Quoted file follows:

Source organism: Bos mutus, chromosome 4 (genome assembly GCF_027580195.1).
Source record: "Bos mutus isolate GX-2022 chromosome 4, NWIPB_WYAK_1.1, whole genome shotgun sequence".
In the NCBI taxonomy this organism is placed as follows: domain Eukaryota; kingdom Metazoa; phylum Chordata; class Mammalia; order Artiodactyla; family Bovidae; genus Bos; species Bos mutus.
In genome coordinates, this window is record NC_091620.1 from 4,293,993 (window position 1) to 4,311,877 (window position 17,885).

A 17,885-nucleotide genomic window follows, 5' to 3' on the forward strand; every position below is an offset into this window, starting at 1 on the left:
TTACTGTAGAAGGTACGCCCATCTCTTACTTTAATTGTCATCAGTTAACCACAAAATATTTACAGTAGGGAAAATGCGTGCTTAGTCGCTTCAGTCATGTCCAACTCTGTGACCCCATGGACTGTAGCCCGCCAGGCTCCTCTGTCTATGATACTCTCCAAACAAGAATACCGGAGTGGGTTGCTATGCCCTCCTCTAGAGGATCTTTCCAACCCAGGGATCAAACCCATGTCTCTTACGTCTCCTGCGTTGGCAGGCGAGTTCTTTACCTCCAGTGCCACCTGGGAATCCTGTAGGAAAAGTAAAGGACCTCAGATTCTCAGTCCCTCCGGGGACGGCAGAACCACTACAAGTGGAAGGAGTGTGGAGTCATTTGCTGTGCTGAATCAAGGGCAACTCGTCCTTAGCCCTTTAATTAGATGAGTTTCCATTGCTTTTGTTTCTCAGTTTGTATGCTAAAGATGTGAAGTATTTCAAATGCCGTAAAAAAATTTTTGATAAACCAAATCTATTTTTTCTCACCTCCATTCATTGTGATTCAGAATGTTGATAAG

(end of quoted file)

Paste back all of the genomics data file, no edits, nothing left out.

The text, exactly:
Source organism: Bos mutus, chromosome 4 (genome assembly GCF_027580195.1).
Source record: "Bos mutus isolate GX-2022 chromosome 4, NWIPB_WYAK_1.1, whole genome shotgun sequence".
In the NCBI taxonomy this organism is placed as follows: domain Eukaryota; kingdom Metazoa; phylum Chordata; class Mammalia; order Artiodactyla; family Bovidae; genus Bos; species Bos mutus.
In genome coordinates, this window is record NC_091620.1 from 4,293,993 (window position 1) to 4,311,877 (window position 17,885).

A 17,885-nucleotide genomic window follows, 5' to 3' on the forward strand; every position below is an offset into this window, starting at 1 on the left:
TTACTGTAGAAGGTACGCCCATCTCTTACTTTAATTGTCATCAGTTAACCACAAAATATTTACAGTAGGGAAAATGCGTGCTTAGTCGCTTCAGTCATGTCCAACTCTGTGACCCCATGGACTGTAGCCCGCCAGGCTCCTCTGTCTATGATACTCTCCAAACAAGAATACCGGAGTGGGTTGCTATGCCCTCCTCTAGAGGATCTTTCCAACCCAGGGATCAAACCCATGTCTCTTACGTCTCCTGCGTTGGCAGGCGAGTTCTTTACCTCCAGTGCCACCTGGGAATCCTGTAGGAAAAGTAAAGGACCTCAGATTCTCAGTCCCTCCGGGGACGGCAGAACCACTACAAGTGGAAGGAGTGTGGAGTCATTTGCTGTGCTGAATCAAGGGCAACTCGTCCTTAGCCCTTTAATTAGATGAGTTTCCATTGCTTTTGTTTCTCAGTTTGTATGCTAAAGATGTGAAGTATTTCAAATGCCGTAAAAAAATTTTTGATAAACCAAATCTATTTTTTCTCACCTCCATTCATTGTGATTCAGAATGTTGATAAG